Download Curriculum Vitae

Dr. Darryl Miles’ academic aim is to investigate the pathophysiology and long-term neurodevelopmental outcome after acquired brain injury in children. During his fellowship and as a junior faculty member, he used a transgenic mouse model to investigate the endogenous capability of neural stem and progenitor cells to remodel the brain after injury. Research found that progenitor cells within the hippocampus, a central structure for learning and memory, could recover and replace damaged neurons after hypoxic-ischemic injury.

Dr. Miles has transitioned to a clinical and translational approach to understanding CNS injury and recovery. He is the lead investigator for a five-year prospective cohort study sponsored by the Perot Center for Brain and Nerve Injury. This study is investigating the genetic and clinical factors affecting neurodevelopmental outcome in children after traumatic brain injury (TBI). Researchers are currently analyzing how the injury patterns on acute magnetic resonance imaging (MRI) and computed tomography (CT) imaging can help predict long-term cognitive function. Hopefully, this will lead to a better understanding of TBI in children and how the childhood brain responds and recovers after acute injury.

Dr. Miles is also involved in improving the clinical care of pediatric neurocritical care disorders and is a member of the Pediatric Neurocritical Care Research Group (PNCRG).


Medical School
University of California at San Francisco (1997)
University of California at San Francisco (1998), Pediatrics
University of California at San Francisco (2000), Pediatrics
UT Southwestern Medical Center at Dallas (2005), Pediatric Critical Care Medicine

Specialty Areas

Clinical Interest

  • Brain Injury
  • Research Interest

    • MRI imaging biomarkers of neuronal injury
    • Neural stem cells
    • Traumatic brain injury


    Featured Publications LegendFeatured Publications

    The basic helix-loop-helix transcription factor olig2 is critical for reactive astrocyte proliferation after cortical injury.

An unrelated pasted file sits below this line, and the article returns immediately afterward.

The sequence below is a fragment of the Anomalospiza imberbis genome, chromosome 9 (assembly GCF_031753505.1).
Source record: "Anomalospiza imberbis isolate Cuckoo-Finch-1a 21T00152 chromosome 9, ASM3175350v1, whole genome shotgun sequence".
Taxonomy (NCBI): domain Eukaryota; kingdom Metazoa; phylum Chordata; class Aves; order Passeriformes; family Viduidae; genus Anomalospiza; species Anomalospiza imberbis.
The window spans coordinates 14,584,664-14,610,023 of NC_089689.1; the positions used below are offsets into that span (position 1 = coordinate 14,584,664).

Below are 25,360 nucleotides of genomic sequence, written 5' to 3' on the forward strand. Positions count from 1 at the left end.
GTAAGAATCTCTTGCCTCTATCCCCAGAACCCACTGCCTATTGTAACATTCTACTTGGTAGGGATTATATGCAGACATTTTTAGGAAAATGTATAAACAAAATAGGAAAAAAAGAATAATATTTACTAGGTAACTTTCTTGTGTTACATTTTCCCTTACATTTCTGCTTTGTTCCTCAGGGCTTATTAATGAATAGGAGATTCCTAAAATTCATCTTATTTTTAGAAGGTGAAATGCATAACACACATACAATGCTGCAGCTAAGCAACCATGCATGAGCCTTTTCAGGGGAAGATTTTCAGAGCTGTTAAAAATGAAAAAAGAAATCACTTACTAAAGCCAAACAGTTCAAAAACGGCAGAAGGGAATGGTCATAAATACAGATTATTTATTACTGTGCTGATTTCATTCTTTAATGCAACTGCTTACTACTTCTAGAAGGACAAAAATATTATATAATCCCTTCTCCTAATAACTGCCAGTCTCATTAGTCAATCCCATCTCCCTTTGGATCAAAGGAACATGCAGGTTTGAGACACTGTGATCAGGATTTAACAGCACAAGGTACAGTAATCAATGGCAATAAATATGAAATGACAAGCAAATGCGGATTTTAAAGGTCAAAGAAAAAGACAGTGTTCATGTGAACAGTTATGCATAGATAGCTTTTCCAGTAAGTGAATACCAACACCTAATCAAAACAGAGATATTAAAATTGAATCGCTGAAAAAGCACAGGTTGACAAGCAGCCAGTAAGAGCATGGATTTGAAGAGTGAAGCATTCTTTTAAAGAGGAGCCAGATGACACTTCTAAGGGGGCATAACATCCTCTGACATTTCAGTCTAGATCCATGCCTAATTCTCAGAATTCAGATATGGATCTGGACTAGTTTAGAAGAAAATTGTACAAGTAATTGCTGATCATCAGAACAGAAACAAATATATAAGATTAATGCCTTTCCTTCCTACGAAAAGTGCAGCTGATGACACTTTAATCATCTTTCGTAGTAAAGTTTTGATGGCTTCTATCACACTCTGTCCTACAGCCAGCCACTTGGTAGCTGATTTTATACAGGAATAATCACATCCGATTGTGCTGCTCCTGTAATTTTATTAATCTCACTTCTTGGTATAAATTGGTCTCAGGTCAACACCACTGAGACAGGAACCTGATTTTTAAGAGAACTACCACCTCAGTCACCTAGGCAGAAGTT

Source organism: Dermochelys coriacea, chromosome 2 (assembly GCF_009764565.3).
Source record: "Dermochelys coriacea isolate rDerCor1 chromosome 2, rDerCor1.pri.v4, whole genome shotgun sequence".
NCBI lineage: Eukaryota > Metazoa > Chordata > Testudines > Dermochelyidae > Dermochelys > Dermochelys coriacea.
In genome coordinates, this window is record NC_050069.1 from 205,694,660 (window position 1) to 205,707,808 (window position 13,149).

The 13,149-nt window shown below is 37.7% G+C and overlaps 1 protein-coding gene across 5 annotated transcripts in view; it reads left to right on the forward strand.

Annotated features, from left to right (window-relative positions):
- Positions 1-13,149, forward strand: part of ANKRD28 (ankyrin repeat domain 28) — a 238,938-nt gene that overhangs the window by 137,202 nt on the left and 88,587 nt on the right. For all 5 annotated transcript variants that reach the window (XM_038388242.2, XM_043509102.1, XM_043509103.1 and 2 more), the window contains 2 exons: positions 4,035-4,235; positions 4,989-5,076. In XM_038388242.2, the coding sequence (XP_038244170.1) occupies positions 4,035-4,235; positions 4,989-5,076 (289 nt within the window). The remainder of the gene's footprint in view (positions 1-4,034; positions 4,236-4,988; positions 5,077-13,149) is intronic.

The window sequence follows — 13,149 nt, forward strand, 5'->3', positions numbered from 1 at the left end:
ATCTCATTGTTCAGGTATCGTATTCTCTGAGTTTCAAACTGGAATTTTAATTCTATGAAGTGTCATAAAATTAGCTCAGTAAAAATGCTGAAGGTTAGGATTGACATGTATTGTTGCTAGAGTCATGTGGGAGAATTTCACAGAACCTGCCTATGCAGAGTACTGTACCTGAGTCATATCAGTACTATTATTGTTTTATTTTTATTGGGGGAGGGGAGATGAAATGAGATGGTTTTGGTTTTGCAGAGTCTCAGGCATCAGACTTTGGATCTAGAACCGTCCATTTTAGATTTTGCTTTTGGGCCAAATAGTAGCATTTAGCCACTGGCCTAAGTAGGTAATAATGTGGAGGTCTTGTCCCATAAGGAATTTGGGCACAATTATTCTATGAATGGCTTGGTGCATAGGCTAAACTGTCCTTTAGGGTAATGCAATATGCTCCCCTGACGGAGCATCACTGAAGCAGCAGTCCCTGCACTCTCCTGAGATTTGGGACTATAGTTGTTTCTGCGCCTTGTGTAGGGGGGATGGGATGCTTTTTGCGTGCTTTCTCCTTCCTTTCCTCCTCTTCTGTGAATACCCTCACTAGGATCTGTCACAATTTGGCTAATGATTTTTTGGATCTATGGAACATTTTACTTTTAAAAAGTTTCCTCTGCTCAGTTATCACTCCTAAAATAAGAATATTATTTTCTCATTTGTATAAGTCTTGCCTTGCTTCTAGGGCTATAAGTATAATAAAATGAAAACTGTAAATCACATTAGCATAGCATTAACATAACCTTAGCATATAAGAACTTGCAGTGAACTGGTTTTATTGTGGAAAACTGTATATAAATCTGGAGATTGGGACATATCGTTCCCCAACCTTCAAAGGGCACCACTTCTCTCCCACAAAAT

Chen Y, Miles DK, Hoang T, Shi J, Hurlock E, Kernie SG, Lu QR J. Neurosci. 2008 Oct 28 43 10983-9
    Brief exposure to hyperoxia depletes the glial progenitor pool and impairs functional recovery after hypoxic-ischemic brain injury.
    Koch JD, Miles DK, Gilley JA, Yang CP, Kernie SG J. Cereb. Blood Flow Metab. 2008 Jul 28 7 1294-306
    Injury-induced neurogenesis in Bax-deficient mice: evidence for regulation by voltage-gated potassium channels.
    Shi J, Miles DK, Orr BA, Massa SM, Kernie SG Eur. J. Neurosci. 2007 Jun 25 12 3499-512
    Activation of neural stem and progenitor cells after brain injury.
    Miles DK, Kernie SG Prog. Brain Res. 2006 157 187-197

    Honors & Awards

    • Conferred Thesis Dissertation
      Presented by the University of California San Francisco (1996)
    • Dean’s Prize for Research
      Presented by the University of California San Francisco (1996)
    • Western Society of Pediatric Research Lowell Glasgow Award
      Presented by the University of California San Francisco (1995)
    • Magna cum Laude
      San Jose State University (1993)
    • Minority Access to Research Careers Fellowship
      San Jose State University (1993)

    Professional Associations/Affiliations

    • National Neurotrauma Society
    • Society of Critical Care Medicine
    • Society of Neuroscience